I've given quite a bit of thought to this in the interest of encouraging communities to guide more of the resources already expended on landscape establishment and maintenance toward growing food. Also though, from the perspective of breeding new varieties since I'm into that myself. so, as someone said, it's two issues.
GROWING NEW TREES: Most stuff is easy and most rootstock is easy to grow or propagate. But someone has to do it and care about it. That's a job, like any job and can only be done on a large scale for free by someone with a side income that doesn't require that much work from them, unless it is a profitable endeavor for them. If the effort was decentralized, then a bunch of people could do a little bit of the work. I think a good way to do that is the model we already have, which is the scion exchanges. The more the effort is expanded and localized, the more a few people will do a lot of thankless work for a majority of ungrateful freeloaders. That at least is the average course of things.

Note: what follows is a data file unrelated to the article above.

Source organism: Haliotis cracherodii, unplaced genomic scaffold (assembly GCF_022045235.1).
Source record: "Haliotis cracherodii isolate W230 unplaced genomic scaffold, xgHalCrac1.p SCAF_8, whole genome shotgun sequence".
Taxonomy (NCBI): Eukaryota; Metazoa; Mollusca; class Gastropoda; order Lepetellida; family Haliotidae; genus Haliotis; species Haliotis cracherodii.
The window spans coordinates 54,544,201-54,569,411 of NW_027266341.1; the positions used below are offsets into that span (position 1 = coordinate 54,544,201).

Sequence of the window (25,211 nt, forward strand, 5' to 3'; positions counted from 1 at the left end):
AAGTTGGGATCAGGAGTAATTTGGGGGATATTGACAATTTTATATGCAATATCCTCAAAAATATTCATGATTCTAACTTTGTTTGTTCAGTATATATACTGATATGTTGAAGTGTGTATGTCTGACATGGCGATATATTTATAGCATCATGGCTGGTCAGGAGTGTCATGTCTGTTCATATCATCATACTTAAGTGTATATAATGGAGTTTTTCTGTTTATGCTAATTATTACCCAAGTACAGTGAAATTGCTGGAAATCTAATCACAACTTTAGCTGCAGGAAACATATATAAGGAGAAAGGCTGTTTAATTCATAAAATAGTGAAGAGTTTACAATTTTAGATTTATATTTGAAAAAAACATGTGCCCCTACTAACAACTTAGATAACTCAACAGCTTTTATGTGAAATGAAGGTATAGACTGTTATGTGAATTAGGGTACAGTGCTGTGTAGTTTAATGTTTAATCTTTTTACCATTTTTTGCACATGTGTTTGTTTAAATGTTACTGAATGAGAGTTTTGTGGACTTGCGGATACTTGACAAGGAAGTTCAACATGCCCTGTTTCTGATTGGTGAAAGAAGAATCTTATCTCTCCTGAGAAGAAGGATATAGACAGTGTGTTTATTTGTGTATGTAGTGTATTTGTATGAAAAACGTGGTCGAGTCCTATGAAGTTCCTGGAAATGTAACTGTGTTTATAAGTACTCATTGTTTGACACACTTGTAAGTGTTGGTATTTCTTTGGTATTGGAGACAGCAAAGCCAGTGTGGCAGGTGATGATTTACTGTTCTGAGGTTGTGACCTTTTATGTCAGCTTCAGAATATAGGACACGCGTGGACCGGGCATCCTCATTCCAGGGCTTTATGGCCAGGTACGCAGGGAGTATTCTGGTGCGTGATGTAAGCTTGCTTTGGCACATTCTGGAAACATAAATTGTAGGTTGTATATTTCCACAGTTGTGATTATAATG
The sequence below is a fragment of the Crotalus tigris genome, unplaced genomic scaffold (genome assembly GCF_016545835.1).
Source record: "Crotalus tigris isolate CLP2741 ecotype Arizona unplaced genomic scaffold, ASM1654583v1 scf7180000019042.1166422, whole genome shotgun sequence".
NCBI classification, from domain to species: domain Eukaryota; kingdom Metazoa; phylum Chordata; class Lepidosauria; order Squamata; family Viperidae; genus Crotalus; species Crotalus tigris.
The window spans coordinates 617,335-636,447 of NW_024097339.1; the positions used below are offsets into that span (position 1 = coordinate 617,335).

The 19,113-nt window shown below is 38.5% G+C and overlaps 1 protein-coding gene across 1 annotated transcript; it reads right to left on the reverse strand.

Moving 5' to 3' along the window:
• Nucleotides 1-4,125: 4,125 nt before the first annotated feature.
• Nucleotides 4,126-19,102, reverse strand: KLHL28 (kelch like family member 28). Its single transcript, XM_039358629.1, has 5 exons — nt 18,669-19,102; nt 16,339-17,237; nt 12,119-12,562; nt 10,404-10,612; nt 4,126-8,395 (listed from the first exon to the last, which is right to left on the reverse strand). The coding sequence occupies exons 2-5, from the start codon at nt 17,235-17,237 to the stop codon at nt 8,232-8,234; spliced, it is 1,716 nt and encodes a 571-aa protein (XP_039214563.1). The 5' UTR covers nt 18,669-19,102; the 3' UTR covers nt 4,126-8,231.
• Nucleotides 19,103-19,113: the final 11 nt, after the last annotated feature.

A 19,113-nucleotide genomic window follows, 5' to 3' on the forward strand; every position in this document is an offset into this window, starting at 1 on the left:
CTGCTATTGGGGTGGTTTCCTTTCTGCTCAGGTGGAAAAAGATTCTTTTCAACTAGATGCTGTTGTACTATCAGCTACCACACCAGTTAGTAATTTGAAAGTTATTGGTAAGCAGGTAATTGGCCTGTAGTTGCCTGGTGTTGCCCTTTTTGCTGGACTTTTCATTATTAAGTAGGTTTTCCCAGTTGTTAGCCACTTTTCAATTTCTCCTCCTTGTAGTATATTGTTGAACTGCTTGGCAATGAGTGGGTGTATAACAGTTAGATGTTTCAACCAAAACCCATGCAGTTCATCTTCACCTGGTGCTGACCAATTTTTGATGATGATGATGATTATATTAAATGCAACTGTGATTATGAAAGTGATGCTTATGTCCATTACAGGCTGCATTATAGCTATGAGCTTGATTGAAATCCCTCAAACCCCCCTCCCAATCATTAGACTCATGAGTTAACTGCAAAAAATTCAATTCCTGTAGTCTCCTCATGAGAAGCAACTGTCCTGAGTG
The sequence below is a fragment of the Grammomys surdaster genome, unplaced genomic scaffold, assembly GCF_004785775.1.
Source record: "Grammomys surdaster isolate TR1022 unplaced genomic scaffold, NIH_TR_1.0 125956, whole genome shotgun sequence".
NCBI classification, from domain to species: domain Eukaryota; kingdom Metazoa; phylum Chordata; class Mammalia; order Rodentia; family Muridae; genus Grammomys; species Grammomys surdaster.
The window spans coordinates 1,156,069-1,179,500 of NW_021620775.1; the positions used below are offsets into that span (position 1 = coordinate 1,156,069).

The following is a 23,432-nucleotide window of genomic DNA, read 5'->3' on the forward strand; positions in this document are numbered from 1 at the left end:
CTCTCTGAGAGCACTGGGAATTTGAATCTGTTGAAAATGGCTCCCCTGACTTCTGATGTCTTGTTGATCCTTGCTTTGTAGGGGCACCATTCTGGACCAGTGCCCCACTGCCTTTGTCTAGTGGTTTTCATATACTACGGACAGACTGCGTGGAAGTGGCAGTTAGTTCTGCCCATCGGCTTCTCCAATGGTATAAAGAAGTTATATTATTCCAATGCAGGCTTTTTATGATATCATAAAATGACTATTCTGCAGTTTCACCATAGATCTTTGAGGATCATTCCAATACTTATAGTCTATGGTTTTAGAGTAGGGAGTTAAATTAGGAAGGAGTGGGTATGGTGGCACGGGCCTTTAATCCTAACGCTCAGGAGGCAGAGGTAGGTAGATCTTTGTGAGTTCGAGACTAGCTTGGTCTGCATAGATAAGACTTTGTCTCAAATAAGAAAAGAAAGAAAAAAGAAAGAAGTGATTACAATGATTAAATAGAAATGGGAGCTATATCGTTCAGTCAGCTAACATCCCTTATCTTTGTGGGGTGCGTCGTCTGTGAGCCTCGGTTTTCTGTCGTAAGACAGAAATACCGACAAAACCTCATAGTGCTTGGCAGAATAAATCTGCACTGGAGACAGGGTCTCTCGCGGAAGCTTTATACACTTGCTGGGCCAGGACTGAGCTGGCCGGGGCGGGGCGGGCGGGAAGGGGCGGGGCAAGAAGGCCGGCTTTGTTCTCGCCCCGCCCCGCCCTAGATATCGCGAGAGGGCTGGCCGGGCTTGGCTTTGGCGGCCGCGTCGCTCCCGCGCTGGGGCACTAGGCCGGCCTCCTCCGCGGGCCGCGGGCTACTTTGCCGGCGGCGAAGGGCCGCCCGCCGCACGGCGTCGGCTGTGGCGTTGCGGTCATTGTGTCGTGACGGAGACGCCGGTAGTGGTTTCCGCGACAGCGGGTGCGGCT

PATENTS: Most fruit varieties are out of patent. It's either 20 or 25 years. The Home Orchard Society keeps a list of apples that are in or out of patent somewhere which you might be able to find if you look hard. If you grow a patented variety, then you obviously deem the effort someone went to to create that variety as worthwhile. Breeding is a long game that and usually a labor of love. Individual enthusiasts often put their heart and soul into it and larger programs dump tons of money and manpower into it. Especially for fruit varieties it's a very long road to a new variety. As someone that is both a home fruit grower/enthusiast and a breeder of apples, my view on the subject is between two worlds. I think we need a vibrant culture of propagation and fruit growing. Fruit enthusiasts have a lot of power to increase the popularity of new varieties by testing them outside the industrial fruit production paradigm. I think what we need is a culutral attitude shift from what can we get away with, to how can we support breeders at any level who make stuff that is worthwhile. I have a Patreon account where people just give me money every month to keep doing what I do. i also get occasional tips and donations by mail or paypal. I recently was given 250.00 by an individual toward my apple breeding program for instance. What if we had that model for small scale breeders? What if when you looked up a fruit variety online, you found a hub website for breeders highlighting their work and their varieties, documenting the morphology and cultural characterists and grower experience, as well as the story behind their creation. What is lacking is the ability for citizen growers to easily find and support citizen breeders. Establish a standard donation or standard sliding scale and a semblance of something like crowd funding. That could even potentially do away with the expensive and divisive process of patenting for small breeders. Payment of royalties on patented varieties could probably be made easier than it is. They are not that much. If the variety is worth growing, then it's worth paying the small patent fee. The best new disease resistant stuff does not grow on trees. They are the long efforts of multigenerational breeding. I'm thinking there could be a hybrid between the two as well. A patent process that allows limited license to home growers, say two or three trees or less, with a social expectation that if it works out for you that you drop in and show some love for the person that made that variety possible. This could also create a main community hub to discuss these varieties and their cultural benefits and drawbacks, as well as a community for breeders. Such an endeavor would have to be run under a non-profit status and have multiple paid positions to do it right and be sustainable, but that is what I think the future should look like. It would create even more incentive for new and existing breeders, allow for free trading and propagation that we need to experiment and expand, create even more interest in new varieties and make the process more human for all of us. It could also Darwinize/democratize plant variety selection. I think we need something like this for all plant breeding, not just trees. A way to communicate more among breeders and growers about specific varieties, a cultural paradigm that asks how can we support and encourage the creation of new improved varieties and an easy means to find what we want to support and give back to the effort, all while encouraging the spread and increased propagation of new varieties at any level from trading to nursery production.